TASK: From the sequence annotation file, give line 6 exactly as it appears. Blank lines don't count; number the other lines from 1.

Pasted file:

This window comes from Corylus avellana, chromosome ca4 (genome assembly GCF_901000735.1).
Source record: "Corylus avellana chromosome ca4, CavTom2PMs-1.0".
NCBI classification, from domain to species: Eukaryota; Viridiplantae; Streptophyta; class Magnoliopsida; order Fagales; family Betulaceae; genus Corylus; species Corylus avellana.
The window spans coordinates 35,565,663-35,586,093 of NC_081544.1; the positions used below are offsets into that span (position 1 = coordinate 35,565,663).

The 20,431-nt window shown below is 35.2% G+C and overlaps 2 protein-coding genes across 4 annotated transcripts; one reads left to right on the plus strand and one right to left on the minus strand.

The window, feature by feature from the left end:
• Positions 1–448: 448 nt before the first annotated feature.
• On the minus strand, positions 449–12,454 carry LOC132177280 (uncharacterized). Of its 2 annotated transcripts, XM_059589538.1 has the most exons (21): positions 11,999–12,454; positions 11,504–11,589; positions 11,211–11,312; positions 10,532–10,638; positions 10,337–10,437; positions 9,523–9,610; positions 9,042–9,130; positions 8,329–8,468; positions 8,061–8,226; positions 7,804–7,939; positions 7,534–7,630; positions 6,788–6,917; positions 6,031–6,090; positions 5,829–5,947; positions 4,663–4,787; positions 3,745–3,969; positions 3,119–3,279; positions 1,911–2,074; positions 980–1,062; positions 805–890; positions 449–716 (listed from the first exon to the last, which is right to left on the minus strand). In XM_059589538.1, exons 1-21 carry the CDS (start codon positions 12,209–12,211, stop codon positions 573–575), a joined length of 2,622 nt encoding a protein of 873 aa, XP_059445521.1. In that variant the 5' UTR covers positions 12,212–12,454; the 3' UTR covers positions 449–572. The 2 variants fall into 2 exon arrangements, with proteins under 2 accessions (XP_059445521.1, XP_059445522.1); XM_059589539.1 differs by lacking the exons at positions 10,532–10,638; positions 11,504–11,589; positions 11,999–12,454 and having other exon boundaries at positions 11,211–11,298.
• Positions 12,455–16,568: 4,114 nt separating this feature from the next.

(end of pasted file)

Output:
The window, feature by feature from the left end: